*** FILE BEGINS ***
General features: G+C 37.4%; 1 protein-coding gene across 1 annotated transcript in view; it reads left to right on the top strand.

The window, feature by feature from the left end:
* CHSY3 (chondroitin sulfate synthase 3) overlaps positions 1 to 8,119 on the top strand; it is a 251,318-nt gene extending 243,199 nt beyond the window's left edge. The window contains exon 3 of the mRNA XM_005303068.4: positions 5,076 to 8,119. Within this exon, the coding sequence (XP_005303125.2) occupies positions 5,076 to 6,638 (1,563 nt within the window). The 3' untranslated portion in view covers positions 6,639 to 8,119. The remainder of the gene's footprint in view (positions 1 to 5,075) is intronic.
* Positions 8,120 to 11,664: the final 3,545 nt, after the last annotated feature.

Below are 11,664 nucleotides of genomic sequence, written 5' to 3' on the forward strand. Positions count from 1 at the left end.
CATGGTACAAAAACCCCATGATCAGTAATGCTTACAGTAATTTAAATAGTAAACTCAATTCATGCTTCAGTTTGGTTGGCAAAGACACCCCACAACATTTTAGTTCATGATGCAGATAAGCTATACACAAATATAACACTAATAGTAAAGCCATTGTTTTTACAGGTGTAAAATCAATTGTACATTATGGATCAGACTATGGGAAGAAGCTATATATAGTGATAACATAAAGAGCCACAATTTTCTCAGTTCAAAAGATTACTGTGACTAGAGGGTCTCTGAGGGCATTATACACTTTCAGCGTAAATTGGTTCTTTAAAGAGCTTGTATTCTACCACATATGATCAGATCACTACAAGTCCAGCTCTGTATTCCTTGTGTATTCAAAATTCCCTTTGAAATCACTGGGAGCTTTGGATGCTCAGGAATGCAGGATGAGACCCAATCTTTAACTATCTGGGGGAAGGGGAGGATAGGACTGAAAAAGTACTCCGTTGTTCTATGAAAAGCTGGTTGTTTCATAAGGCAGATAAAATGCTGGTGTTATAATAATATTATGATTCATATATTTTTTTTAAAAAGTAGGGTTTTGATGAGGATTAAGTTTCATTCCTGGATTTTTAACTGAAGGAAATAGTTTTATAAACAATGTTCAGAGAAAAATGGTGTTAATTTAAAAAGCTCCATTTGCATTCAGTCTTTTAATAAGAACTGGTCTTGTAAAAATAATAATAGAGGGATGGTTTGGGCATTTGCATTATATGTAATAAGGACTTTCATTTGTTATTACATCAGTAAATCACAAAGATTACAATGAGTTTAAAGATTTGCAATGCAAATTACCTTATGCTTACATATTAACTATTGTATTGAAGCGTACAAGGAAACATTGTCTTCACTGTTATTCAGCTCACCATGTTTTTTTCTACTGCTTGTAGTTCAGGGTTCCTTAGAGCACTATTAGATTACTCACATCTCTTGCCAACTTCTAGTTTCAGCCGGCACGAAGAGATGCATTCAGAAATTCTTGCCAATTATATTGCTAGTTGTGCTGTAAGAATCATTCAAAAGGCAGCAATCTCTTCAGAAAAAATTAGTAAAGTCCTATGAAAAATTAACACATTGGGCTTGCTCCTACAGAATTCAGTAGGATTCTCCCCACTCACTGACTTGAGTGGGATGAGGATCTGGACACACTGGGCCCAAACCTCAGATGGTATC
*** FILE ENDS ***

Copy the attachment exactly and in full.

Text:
General features: G+C 37.4%; 1 protein-coding gene across 1 annotated transcript in view; it reads left to right on the top strand.

The window, feature by feature from the left end:
* CHSY3 (chondroitin sulfate synthase 3) overlaps positions 1 to 8,119 on the top strand; it is a 251,318-nt gene extending 243,199 nt beyond the window's left edge. The window contains exon 3 of the mRNA XM_005303068.4: positions 5,076 to 8,119. Within this exon, the coding sequence (XP_005303125.2) occupies positions 5,076 to 6,638 (1,563 nt within the window). The 3' untranslated portion in view covers positions 6,639 to 8,119. The remainder of the gene's footprint in view (positions 1 to 5,075) is intronic.
* Positions 8,120 to 11,664: the final 3,545 nt, after the last annotated feature.

Below are 11,664 nucleotides of genomic sequence, written 5' to 3' on the forward strand. Positions count from 1 at the left end.
CATGGTACAAAAACCCCATGATCAGTAATGCTTACAGTAATTTAAATAGTAAACTCAATTCATGCTTCAGTTTGGTTGGCAAAGACACCCCACAACATTTTAGTTCATGATGCAGATAAGCTATACACAAATATAACACTAATAGTAAAGCCATTGTTTTTACAGGTGTAAAATCAATTGTACATTATGGATCAGACTATGGGAAGAAGCTATATATAGTGATAACATAAAGAGCCACAATTTTCTCAGTTCAAAAGATTACTGTGACTAGAGGGTCTCTGAGGGCATTATACACTTTCAGCGTAAATTGGTTCTTTAAAGAGCTTGTATTCTACCACATATGATCAGATCACTACAAGTCCAGCTCTGTATTCCTTGTGTATTCAAAATTCCCTTTGAAATCACTGGGAGCTTTGGATGCTCAGGAATGCAGGATGAGACCCAATCTTTAACTATCTGGGGGAAGGGGAGGATAGGACTGAAAAAGTACTCCGTTGTTCTATGAAAAGCTGGTTGTTTCATAAGGCAGATAAAATGCTGGTGTTATAATAATATTATGATTCATATATTTTTTTTAAAAAGTAGGGTTTTGATGAGGATTAAGTTTCATTCCTGGATTTTTAACTGAAGGAAATAGTTTTATAAACAATGTTCAGAGAAAAATGGTGTTAATTTAAAAAGCTCCATTTGCATTCAGTCTTTTAATAAGAACTGGTCTTGTAAAAATAATAATAGAGGGATGGTTTGGGCATTTGCATTATATGTAATAAGGACTTTCATTTGTTATTACATCAGTAAATCACAAAGATTACAATGAGTTTAAAGATTTGCAATGCAAATTACCTTATGCTTACATATTAACTATTGTATTGAAGCGTACAAGGAAACATTGTCTTCACTGTTATTCAGCTCACCATGTTTTTTTCTACTGCTTGTAGTTCAGGGTTCCTTAGAGCACTATTAGATTACTCACATCTCTTGCCAACTTCTAGTTTCAGCCGGCACGAAGAGATGCATTCAGAAATTCTTGCCAATTATATTGCTAGTTGTGCTGTAAGAATCATTCAAAAGGCAGCAATCTCTTCAGAAAAAATTAGTAAAGTCCTATGAAAAATTAACACATTGGGCTTGCTCCTACAGAATTCAGTAGGATTCTCCCCACTCACTGACTTGAGTGGGATGAGGATCTGGACACACTGGGCCCAAACCTCAGATGGTATC